Defining what matters and what doesn’t has always been at least subjective and debatable. People have different values and perspectives, informed by different upbringings and life circumstances. It’s only natural then that people can watch the same thing and walk away with entirely different feelings.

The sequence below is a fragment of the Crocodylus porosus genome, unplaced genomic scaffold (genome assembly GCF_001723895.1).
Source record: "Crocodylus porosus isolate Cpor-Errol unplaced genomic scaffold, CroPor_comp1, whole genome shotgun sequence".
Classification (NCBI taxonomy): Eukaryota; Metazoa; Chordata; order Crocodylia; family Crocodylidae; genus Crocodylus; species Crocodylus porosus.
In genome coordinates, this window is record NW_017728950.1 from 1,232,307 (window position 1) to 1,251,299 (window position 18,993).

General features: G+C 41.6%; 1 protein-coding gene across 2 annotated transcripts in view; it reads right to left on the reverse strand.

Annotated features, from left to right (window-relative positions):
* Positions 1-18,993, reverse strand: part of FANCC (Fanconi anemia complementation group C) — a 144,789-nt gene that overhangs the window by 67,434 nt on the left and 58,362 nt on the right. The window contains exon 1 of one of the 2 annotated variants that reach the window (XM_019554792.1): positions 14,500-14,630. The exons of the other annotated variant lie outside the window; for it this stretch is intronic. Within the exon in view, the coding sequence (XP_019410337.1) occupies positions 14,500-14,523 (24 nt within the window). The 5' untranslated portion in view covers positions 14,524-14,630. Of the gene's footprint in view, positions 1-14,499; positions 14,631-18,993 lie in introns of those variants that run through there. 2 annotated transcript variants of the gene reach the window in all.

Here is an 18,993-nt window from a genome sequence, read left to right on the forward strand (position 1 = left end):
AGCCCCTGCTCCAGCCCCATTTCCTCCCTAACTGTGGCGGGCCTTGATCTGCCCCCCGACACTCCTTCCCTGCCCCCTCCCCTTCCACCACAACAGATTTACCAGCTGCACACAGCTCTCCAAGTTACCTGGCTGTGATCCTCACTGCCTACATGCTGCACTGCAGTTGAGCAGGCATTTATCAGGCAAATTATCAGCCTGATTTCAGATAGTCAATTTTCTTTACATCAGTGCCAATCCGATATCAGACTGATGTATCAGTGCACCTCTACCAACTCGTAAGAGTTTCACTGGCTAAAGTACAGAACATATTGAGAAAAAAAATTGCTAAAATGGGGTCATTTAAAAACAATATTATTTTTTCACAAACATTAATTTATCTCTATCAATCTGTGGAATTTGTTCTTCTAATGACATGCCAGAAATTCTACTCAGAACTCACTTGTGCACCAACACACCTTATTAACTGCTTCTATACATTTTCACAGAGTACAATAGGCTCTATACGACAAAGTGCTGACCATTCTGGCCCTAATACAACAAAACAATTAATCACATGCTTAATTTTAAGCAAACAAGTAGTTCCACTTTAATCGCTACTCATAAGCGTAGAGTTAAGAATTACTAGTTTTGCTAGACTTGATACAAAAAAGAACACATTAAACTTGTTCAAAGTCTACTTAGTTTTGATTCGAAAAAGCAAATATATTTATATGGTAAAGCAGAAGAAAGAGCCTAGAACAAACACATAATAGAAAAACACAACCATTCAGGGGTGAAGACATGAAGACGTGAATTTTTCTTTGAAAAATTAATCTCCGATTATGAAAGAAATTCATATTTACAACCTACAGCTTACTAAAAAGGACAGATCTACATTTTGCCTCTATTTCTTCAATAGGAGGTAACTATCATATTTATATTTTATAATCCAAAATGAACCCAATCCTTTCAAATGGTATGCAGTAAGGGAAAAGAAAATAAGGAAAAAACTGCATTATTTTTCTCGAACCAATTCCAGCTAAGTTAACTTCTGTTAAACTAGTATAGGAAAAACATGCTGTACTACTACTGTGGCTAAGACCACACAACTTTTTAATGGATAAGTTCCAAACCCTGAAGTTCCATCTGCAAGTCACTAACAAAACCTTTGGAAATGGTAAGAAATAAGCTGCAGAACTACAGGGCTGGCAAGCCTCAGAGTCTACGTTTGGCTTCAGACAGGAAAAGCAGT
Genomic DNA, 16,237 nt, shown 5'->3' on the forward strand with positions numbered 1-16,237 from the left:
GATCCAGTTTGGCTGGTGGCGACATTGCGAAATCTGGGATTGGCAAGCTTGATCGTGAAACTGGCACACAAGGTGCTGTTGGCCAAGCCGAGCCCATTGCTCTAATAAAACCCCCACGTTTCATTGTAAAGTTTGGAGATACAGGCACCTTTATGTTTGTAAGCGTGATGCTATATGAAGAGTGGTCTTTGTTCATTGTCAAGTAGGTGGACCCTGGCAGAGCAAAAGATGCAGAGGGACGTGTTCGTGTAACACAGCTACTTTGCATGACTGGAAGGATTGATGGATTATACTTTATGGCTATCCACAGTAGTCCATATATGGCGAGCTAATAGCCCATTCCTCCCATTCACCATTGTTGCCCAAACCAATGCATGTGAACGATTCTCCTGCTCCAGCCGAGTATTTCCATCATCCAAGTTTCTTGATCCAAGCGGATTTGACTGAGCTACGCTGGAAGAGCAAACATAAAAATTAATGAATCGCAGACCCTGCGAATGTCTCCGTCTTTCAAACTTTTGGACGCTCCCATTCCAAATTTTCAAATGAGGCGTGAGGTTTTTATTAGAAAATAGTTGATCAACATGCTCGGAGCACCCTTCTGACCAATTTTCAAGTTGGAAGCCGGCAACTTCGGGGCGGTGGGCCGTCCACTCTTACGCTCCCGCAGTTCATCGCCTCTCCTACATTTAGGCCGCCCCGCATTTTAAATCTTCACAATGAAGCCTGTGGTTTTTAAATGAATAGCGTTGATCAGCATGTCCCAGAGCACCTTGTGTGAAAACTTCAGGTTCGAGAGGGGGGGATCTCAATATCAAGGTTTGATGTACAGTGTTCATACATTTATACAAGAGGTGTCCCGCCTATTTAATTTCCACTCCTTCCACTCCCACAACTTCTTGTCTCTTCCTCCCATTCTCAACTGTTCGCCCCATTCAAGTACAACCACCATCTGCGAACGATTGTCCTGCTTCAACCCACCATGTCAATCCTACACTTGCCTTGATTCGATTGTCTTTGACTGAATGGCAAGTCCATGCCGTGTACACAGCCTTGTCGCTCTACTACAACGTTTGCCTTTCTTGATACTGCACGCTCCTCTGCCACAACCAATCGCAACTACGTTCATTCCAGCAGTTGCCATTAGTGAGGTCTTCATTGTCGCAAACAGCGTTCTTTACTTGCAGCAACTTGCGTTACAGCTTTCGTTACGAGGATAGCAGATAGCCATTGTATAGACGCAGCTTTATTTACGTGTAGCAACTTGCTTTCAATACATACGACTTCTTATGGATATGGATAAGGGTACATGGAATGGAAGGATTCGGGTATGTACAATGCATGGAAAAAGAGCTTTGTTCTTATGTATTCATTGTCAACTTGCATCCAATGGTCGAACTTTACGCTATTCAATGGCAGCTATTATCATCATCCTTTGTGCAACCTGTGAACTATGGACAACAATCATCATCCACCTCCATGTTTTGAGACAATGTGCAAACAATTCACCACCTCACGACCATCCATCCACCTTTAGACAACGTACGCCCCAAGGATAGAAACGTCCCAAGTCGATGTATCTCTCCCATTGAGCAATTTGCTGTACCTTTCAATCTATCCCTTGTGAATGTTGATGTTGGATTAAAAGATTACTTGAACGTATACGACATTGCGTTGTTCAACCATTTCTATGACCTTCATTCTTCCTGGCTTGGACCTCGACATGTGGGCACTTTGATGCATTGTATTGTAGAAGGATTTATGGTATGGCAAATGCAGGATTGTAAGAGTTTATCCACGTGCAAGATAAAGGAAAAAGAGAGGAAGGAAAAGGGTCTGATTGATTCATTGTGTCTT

Yet the distinction between the things that matter and the things that don’t is blurrier and more elusive than ever, a heat shimmer as a border wall. It’s why so much seems to get earnestly conscripted into dumb culture wars these days. Wearing masks during a pandemic is not just a mild inconvenience; it’s an attack on our constitutional rights, an assault on the very core identity of America. Never mind the hundreds of thousands of COVID-infected body bags strewn across the globe. The real virus is the business owners who want to mitigate unnecessary risk for their employees by requiring customers to cover their face for a few minutes. The rightful recipients of our stress and frustration and anxiety are not our impotent leaders but cashiers and front desk workers doing what their bosses told them. Paying too much attention to one thing while ignoring another is unavoidably human, which isn’t an excuse so much as a warning. We are often best-served to question our gut reactions and intuitive targets…Like